The more data is to be reprocessed, the more difficult, time-consuming and costly the process will be. Accordingly, the digital asset itself will only very rarely be codified in the blockchain. Instead, the NFT will indeed only be a “token”, as it will function as an individual, unique and counterfeit-proof key to the digital asset it represents. In other words: the person who owns the key, owns the asset – provided the key itself can be property.


In any case, it is questionable who is entitled to create an NFT by “minting” its code in the blockchain. And in the same line, it is subject to legal debate who is in the position to rightfully “tokenize” a digital asset, i.e. “mint” an NFT that can serve as token to such asset. Once “minted” an NFT will see its first “drop”, i.e. its public release for sale.


If a digital asset is directly minted into an NFT, there is relatively little doubt such asset and its elements are affected legally. However, does the same apply when the NFT merely acts as key to the digital asset? In any way, if the asset or its elements are subject to prior existing legal protection, e.g. by copyright, design or trademark laws, these certainly have to be obeyed – if they are indeed infringed by the action. Looking at copyrights, for example, this can be subject to debate: are the acts of “minting” and/or “tokenizing” indeed acts that are relevant under copyright law? Who is entitled to a “first drop”, and who might make further “drops” later on? Being a very new means of exploiting and working with art, codified law itself offers no clear answer to this question.


Looking at trademarks, the answer will depend on whether or not minting, tokenizing or dropping an NFT will constitute relevant usage of the trademark. Clearly, brands will take this position, as shown be the cases encountered by Hermès and Nike mentioned above. Also, just as clearly, third parties will take the opposite stance and may rebuke by arguing that the trademark has been previously exhausted through selling the products.


Similarly, copyright does not offer a clear answer to the questions being raised either, posing the very basic question if the world is looking at a new, distinct means of exploitation. At least when looking at the act of “tokenizing”, one might take the stance that merely being a key, the NFT does not impede on the digital asset, i.e. the copyrighted work itself. If this were true, “tokenizing” might be open to anyone who is capable of doing so. This probably is the approach taken by London curator Ben Moore mentioned above, who tokenized various pieces of art he was exhibiting, without asking artists for permission.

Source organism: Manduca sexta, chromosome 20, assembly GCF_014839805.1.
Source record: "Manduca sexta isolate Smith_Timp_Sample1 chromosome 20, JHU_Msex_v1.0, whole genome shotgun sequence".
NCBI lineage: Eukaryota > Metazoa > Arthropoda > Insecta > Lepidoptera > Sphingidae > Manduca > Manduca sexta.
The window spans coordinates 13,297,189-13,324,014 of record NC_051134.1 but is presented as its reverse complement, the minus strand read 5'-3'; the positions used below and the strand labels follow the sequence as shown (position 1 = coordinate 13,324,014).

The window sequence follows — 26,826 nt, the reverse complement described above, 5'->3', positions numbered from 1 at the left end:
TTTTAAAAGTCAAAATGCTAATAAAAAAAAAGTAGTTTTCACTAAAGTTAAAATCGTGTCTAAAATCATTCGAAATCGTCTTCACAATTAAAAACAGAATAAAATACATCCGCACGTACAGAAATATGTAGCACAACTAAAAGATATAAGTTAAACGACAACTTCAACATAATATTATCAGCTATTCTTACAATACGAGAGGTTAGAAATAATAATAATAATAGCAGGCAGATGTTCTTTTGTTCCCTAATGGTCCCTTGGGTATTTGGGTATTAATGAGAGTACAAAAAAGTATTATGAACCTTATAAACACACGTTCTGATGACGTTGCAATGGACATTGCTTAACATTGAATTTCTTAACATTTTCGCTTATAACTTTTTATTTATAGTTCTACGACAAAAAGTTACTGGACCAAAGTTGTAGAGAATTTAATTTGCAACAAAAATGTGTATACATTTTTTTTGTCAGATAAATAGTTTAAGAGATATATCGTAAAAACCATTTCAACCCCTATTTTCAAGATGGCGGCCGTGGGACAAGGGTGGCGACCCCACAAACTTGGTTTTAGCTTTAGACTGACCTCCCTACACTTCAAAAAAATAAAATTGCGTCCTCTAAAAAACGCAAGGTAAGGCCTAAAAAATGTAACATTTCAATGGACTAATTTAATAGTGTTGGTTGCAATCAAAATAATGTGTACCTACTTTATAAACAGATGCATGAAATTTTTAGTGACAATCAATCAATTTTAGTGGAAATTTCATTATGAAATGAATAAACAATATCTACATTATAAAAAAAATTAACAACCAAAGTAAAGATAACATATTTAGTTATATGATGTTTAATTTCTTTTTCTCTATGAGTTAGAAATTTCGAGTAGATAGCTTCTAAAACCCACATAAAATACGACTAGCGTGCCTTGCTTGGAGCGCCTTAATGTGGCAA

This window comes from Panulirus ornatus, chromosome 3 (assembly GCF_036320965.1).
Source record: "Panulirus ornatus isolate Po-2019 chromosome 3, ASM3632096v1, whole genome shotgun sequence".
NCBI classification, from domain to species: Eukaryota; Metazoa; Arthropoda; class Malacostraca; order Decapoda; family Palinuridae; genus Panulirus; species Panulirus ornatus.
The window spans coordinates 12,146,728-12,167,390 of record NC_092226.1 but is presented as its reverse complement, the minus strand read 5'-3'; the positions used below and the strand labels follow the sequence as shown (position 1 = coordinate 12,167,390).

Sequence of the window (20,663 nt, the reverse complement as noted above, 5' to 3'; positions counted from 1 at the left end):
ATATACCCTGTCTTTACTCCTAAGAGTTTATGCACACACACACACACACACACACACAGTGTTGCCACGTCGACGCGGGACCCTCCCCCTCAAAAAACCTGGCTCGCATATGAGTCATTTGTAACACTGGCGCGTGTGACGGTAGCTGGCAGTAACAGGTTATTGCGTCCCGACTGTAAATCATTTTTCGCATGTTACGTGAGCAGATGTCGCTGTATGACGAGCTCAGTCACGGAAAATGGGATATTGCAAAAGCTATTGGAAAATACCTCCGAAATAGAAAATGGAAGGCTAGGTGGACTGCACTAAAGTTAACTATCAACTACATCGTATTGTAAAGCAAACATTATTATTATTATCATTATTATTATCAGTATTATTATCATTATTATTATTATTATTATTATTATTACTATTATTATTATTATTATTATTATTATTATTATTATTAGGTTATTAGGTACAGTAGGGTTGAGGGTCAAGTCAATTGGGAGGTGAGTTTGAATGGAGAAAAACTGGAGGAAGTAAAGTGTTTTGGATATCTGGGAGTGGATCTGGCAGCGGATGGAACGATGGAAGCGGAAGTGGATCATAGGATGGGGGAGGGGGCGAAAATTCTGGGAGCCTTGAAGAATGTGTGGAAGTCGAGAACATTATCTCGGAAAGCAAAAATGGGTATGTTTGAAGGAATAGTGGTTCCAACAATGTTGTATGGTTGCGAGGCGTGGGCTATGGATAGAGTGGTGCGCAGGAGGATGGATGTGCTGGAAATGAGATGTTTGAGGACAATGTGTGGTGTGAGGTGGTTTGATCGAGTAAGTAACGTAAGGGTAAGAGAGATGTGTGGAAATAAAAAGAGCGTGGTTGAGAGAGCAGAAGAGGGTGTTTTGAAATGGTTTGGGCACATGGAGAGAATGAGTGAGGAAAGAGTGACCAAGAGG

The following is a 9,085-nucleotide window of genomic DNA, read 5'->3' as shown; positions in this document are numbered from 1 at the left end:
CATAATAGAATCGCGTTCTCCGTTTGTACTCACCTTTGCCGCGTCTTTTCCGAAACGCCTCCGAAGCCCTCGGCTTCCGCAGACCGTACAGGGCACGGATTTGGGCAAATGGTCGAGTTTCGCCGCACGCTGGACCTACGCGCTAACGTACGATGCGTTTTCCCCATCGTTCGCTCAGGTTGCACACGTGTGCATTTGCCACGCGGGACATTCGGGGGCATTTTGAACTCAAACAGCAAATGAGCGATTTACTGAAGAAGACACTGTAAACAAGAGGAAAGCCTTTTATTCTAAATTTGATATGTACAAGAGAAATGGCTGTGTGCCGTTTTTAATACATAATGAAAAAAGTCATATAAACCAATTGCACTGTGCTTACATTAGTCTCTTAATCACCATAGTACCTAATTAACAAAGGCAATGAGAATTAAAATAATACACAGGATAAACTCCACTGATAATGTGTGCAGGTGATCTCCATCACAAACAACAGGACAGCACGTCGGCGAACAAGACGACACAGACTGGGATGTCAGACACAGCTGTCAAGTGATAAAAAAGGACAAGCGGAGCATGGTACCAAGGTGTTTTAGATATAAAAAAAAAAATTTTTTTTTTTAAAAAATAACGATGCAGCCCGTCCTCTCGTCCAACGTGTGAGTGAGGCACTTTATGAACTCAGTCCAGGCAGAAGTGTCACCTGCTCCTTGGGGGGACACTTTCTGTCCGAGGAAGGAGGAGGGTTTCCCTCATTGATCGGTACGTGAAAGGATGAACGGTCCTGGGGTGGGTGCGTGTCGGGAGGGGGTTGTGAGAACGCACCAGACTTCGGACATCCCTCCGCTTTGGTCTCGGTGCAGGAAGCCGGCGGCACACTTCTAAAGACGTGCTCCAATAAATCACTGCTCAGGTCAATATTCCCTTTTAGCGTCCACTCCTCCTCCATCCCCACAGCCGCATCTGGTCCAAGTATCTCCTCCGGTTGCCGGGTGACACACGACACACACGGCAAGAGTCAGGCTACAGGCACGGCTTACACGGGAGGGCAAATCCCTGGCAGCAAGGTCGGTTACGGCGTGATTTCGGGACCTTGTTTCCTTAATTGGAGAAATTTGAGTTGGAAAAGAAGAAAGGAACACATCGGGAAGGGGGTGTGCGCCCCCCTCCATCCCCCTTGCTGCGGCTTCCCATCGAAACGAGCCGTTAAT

On the other hand, one might argue that this kind of making use of third-parties’ work should not be freely allowed, as it would cut off artists from sources of income they should rightfully participate in.

Clearly, as mentioned above, Quentin Tarantino thinks so, when planning to “mint” cut parts of “Pulp Fiction” into NFTs.


The latter thought certainly becomes a factor after the first drop: if a unique piece of digital art is “dropped” i.e. released for the first time, it has found its way into the public. It can and certainly will at some point in time be traded.


The rights to accession and to further control a real-world piece of art by means of copyright is limited, as it is balanced out with the property rights to the object. However, these principles are not directly applicable to the digital world. Accordingly, an artist or its distributors will certainly seek to prevent, steer and effectively participate in the receipts of future exploitation of his NFTs. Looking at the steadily rising prices the heavily traded “Cryptopunks” mentioned above achieve, participating in future receipts of NFT across their whole lifecycle is certainly desirable to anyone involved in “minting” them.


Outlook

NFTs are indeed new. Technical progress has given the world a plethora of opportunities to artists, distributors and consumers alike. This comes with a vast number of open legal questions, which remain to be settled. While they mostly focus on aspects of copyright as of now, there are numerous other legal aspects to be explored. These comprise of all fields of so-called media and entertainment law, as diverse as trademark and design law, data law and questions of data ownership, data protection, information technology law and IT-security and last not least e-commerce law. Anyone with the desire to venture into the world of NFTs should seek the company of media law experts before setting sails.  

GERMANY

The Arts in Digital Times: NFTs


Written by Dr Tim Kraft

Lausen

Only two years ago, asking people what the acronym “NFT” means would very likely have been met mostly with blank faces and shrugged shoulders, at least outside a very limited, tech-savvy crowd. This has changed in the aftermath of 11 March 2021. On this day, an auction offered by renowned auction house Christie’s ended, and its results made headlines across the world: an NFT – the piece “Everyday” by an artist named Beeple was sold for the astonishing sum of USD69.346.250,00.  

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Dr Tim Kraft

Dr Tim Kraft studied law in Germany and the UK. Doctorate with thesis on competition law based compulsory licenses at University of Cologne. During work on thesis work at a major commercial law firm in Düsseldorf and a world sales company for audiovisual content in Cologne. 2006 in-house counsel for international licensing at Kinowelt GmbH, Leipzig. With German children’s television broadcaster “SUPER RTL” in 2008, from 2013 on in the role of Head of Business & Legal Affairs. Joined Lausen Rechtsanwälte in 2020, with focus on the crossing of data and media law. Activities as a lecturer and expert speaker at the University of Bonn, SAE Institute Cologne and the Akademie der Deutschen Medien.